Military Wiki
The second XG-20 prototype
Role Assault glider
Manufacturer Chase Aircraft
Designer Michael Stroukoff
First flight April 1950
Primary user United States Air Force
Number built 2
Developed into C-123 Provider
Chase XC-123A

The Chase XCG-20, also known as the XG-20 and by the company designation MS-8 Avitruc,[1] was a large assault glider developed immediately after World War II by the Chase Aircraft Company for the United States Air Force, and was the largest glider ever built in the United States. The XG-20 did not see production due to a change in USAF requirements, however, it was modified into the successful Fairchild C-123 Provider twin-engined transport aircraft which saw extensive service in the Vietnam War.[1]

Design and development[]

Following the end of the Second World War, the United States Army Air Forces, which became the United States Air Force (USAF) in 1948, developed a requirement for a new, large assault glider type to replace smaller types that were then in service, all existing gliders having been declared obsolete.[2] The new gliders were to be constructed entirely of metal, and were also required to be easily adaptable to a powered configuration.[2] As part of a five-year development program,[2] a contract was awarded to the Chase Aircraft Company of Trenton, New Jersey, in August 1946 for the construction of two types of gliders.[3] These included a smaller model being designated XCG-18A, and the larger, definitive model being designated XCG-20.[4]

The XCG-20, redesignated XG-20 in 1948 with the establishment of the USAF, was the largest glider ever constructed in the United States, and the last combat glider to be built for the United States military.[5] It featured a high-mounted wing and retractable tricycle landing gear, with an auxiliary power unit supplied hydraulic power to the landing gear and flaps.[3] The nose section was reinforced to provide optimal protection to the pilots in the event of a crash on landing, and to allow for the strongest possible towing connection.[3] The cargo hold was 30 feet (9.1 m) long and 12 feet (3.7 m) wide;[3] it featured an innovative configuration, the rear fuselage being upswept with an integrated loading ramp.[4] This allowed vehicles to be driven directly on and off of the aircraft, speeding loading and unloading times.[4]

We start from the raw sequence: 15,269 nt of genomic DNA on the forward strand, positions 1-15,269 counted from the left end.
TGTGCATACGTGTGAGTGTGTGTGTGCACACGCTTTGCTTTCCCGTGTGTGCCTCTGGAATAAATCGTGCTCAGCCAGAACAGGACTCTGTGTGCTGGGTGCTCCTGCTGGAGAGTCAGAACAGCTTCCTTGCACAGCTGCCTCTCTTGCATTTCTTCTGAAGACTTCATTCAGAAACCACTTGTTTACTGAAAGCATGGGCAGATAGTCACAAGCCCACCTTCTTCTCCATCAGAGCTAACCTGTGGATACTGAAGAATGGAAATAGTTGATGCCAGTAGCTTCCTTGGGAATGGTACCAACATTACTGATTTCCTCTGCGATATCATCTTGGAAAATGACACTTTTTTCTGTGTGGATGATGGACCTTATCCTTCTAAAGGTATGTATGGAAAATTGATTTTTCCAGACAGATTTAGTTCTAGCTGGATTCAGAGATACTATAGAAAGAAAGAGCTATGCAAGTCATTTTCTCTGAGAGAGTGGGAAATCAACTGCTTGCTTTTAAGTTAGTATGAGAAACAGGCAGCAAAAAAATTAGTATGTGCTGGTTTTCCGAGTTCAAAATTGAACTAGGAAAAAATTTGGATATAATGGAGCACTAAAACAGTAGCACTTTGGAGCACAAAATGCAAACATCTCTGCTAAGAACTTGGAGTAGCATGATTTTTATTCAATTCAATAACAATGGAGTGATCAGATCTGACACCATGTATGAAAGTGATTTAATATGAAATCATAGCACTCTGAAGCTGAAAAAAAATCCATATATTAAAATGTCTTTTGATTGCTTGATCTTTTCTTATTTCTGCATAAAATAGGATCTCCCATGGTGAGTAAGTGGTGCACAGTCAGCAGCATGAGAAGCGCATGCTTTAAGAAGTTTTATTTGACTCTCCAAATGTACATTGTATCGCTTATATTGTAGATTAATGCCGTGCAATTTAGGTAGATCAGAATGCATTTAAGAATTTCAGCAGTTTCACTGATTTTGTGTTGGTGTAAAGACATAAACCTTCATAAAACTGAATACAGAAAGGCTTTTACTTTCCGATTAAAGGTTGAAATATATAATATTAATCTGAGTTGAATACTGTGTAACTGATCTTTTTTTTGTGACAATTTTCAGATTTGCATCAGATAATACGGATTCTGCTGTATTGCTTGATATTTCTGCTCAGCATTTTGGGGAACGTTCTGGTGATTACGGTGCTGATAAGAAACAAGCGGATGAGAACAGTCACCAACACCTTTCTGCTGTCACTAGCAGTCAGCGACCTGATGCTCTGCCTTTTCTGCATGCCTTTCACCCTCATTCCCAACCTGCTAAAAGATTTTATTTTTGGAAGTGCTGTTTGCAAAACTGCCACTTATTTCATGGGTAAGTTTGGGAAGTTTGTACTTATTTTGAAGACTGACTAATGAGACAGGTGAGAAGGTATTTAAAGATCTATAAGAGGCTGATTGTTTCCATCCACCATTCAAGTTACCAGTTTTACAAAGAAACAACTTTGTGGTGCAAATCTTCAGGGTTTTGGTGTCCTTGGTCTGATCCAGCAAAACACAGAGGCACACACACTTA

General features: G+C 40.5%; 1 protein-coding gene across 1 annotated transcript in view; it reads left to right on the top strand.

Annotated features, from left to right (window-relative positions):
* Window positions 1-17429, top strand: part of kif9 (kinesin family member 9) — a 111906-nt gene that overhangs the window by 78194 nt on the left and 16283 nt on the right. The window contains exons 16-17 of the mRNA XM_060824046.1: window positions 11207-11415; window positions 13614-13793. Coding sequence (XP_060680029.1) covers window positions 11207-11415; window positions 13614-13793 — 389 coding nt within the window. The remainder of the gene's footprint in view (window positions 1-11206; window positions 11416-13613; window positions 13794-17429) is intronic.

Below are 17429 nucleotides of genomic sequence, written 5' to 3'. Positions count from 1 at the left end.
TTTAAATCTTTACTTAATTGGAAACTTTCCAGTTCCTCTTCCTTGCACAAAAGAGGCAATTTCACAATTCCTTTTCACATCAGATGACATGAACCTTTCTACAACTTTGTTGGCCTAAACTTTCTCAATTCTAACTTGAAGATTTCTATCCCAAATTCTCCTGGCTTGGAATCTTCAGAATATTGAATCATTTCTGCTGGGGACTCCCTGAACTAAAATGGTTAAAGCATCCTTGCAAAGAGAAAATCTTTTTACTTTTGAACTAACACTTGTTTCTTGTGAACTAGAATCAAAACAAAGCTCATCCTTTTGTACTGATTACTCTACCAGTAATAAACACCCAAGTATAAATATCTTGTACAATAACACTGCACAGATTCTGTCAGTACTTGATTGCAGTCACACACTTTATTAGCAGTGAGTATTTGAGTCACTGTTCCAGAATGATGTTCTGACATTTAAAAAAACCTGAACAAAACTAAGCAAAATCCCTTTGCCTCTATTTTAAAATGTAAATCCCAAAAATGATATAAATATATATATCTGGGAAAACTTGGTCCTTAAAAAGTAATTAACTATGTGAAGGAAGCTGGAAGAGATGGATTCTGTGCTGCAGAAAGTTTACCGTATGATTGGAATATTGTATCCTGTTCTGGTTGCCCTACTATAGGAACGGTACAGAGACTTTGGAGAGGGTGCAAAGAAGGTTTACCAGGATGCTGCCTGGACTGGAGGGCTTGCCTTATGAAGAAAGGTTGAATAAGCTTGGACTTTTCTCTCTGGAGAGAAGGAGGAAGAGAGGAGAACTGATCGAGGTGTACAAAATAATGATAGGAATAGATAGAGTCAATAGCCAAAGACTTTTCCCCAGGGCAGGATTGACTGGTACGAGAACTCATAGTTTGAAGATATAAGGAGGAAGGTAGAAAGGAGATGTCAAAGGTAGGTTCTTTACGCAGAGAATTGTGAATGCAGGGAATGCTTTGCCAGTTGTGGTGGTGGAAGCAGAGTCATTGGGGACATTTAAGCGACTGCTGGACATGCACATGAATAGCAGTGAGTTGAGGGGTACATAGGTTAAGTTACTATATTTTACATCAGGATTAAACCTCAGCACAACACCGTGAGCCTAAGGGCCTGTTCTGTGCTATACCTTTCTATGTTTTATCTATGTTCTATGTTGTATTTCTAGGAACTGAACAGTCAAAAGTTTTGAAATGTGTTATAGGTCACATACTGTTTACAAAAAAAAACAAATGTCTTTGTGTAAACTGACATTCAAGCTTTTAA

Operational history[]

The second XG-20 (s/n 47-787) during flight trials.

The XC-123 (s/n 47-786) in 1949.

Although the first prototype XG-20 never flew as a glider, the second prototype conducted the aircraft's first flight in April 1950.[6] Following being displayed to the public at Pope Air Force Base as part of Exercise Swarmer during that month,[7] the XG-20 underwent thorough flight testing; during the late summer, it was evaluated against a variety of other transport aircraft at Eglin Air Force Base in Florida.[8][9] Although it possessed no obvious faults, the test program confirmed that the powered "assault transport" was the equal of the glider in landing performance;[10] having been rendered obsolete, the assault glider fell out of favor with the Air Force, and the XG-20 project was cancelled.[11] However, Chase had designed the aircraft to allow for the easy installation of engines; the first XG-20 had already been modified with two radial piston engines, becoming the XC-123, the prototype of the long-serving C-123 Provider family of transports.[12] Meanwhile, the second prototype XG-20 was returned to Chase Aircraft, to be fitted with two twin pods for General Electric J47 turbojets, becoming the XC-123A, the first jet-powered transport aircraft built in the United States.[13]


Data from "C-123 Provider in action"[3]

General characteristics

  • Crew: 3
  • Length: 77 ft 1 in (23.50 m)
  • Wingspan: 110 ft 0 in (33.53 m)
  • Height: 33 ft 10 in (10.31 m)
  • Wing area: 1,222.78 sq ft (113.600 m2)
  • Airfoil: NACA 23017[14]
  • Max takeoff weight: 70,000 lb (31,751 kg) limited by tow aircraft to 40,000 pounds (18,000 kg)

See also[]


  1. 1.0 1.1 Gunston 1980, p. 170.
  2. 2.0 2.1 2.2 Noetzel 1992, p.27.
  3. 3.0 3.1 3.2 3.3 3.4 Adcock 1992, p.4.
  4. 4.0 4.1 4.2 Pattillo 2000, p.165.
  5. Sergievsky et. al. 1998, p.128
  6. Noetzel 1992, p.28.
  7. Shrader 1953, p.136.
  8. Aviation Week, October 23, 1950, pp.11-12.
  9. "Assault Transport Tests Staged at Eglin Field". Fort Walton, Florida Playground News, September 7, 1950. Vol. 5, Num. 32. p.1
  10. "Race for Superiority: Giant Transports to Get Eglin Suitability Tests", Fort Walton, Florida Playground News, August 17, 1950. Vol. 5, Num. 29. p.9.
  11. Mitchell 1992, p.164.
  12. Andrade 1979, p. 87.
  13. Adcock 1992, p.7.
  14. Lednicer 2010

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